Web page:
From here, two questions surfaced; How do you stop a high-performer from becoming overconfident and assuming they now have a pass to do whatever they want? How do you recognise high-performers without demotivating the rest of the team?
Why ‘team stars’ say more about the leader than the individual
I do not see enough leaders taking into account or understanding how each of their team members sees the world differently. I believe this is a huge leadership flaw.
I have worked across many organisations and very often the high-performing ‘team stars’ are the people that the leader is most comfortable working with, who have a similar mindset, skill-set or (too often) have the best banter in the pub.
This, in turn, creates a debilitating environment for the members of the team who do not share the same personality traits or experiences as the leader. Perhaps they are more reserved and do not celebrate their successes as vocally as other, more outwardly, confident team members. Ultimately, they don’t fit into the stereotypical leadership mould and therefore these emerging leaders are often overlooked. Quiet leadership is a style that fascinates me and I will write about again, in the meantime, you can read more about it here.
We are all wired differently, from people who can start work with little instructions to people who need time to be taken through instructions and time to reflect before they make a decision. One is not better than the other, often the outcomes and results of these two different styles are the same.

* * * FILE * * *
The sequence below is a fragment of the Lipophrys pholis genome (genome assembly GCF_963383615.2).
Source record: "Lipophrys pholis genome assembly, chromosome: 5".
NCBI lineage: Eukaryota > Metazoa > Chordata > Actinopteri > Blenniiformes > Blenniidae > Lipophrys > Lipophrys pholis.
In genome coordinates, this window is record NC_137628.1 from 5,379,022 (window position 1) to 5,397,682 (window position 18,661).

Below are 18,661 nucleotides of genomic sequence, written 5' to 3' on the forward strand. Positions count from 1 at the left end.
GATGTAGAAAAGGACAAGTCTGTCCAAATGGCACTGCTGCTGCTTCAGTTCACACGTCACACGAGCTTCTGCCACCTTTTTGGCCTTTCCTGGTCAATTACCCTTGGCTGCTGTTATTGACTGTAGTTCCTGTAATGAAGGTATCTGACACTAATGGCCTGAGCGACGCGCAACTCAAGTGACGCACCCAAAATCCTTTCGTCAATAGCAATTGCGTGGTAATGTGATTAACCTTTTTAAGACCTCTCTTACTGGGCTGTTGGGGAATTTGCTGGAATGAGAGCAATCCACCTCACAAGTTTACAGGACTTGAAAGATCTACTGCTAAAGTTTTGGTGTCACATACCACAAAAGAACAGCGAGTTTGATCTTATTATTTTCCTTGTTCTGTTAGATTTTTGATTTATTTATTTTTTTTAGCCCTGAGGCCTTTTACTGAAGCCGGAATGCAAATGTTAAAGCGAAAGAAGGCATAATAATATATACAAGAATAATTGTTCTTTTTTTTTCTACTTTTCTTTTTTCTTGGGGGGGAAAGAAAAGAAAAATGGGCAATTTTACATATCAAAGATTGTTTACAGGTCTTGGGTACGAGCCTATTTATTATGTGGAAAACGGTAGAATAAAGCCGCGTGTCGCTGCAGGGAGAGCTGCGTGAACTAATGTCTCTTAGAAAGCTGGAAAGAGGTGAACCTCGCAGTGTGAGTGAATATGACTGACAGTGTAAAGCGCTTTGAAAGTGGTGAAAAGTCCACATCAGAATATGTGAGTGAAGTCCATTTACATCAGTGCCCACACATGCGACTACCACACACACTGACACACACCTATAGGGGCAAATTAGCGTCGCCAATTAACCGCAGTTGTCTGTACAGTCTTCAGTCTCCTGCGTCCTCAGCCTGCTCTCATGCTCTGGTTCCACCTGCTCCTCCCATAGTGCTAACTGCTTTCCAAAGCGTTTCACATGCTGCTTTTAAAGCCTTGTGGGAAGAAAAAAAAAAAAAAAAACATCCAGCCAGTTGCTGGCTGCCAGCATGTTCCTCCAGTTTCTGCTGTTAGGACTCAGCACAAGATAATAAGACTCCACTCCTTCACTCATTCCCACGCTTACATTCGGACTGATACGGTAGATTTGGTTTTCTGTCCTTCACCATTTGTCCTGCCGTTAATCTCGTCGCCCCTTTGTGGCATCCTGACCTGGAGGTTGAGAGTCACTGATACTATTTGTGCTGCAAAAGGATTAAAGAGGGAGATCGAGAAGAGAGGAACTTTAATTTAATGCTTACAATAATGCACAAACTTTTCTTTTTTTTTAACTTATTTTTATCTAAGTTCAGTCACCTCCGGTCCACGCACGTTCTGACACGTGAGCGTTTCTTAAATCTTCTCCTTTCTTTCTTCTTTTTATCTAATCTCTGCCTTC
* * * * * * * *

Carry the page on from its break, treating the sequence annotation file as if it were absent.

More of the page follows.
The onus is therefore on understanding as a leader what each member of the team needs in order to be successful and high-performing.
What is a ‘star’ to one person, is a ‘pain in the arse’ for another.
Deciding on what makes a high-performer in your company is a conversation that clearly needs to be had. Too often, and as we discovered in the debate in my Zoom call, it is a phrase that we assume means the same thing to all of us. In all the leadership roles I have worked in, no one has ever posed the question to me which now seems staggeringly flawed. How can teams be set up for success, if the benchmark of what that success is is such a grey zone, or worse still, is based primarily on the leader’s personality preference?
What is more, a big question mark in leadership at the moment is how to move beyond the outdated performance reviews of old that steer heavily towards the subjectivity of the leader. Beginning with an honest and open conversation about what ‘high-performance’ means feels like a good first step for businesses to take if they haven’t already. To lead courageously into the future and set yourself up for success I believe means having a clear vision of excellence that has been made relevant to each individual team member. Where behaviours and targets drive motivation, helping team members grow and become the best version of themselves.
Ultimately, when it seems there is such a lack of clarity shrouding this buzzword, what is a ‘star’ to one person, often turns you to be a ‘pain in the arse’ for another.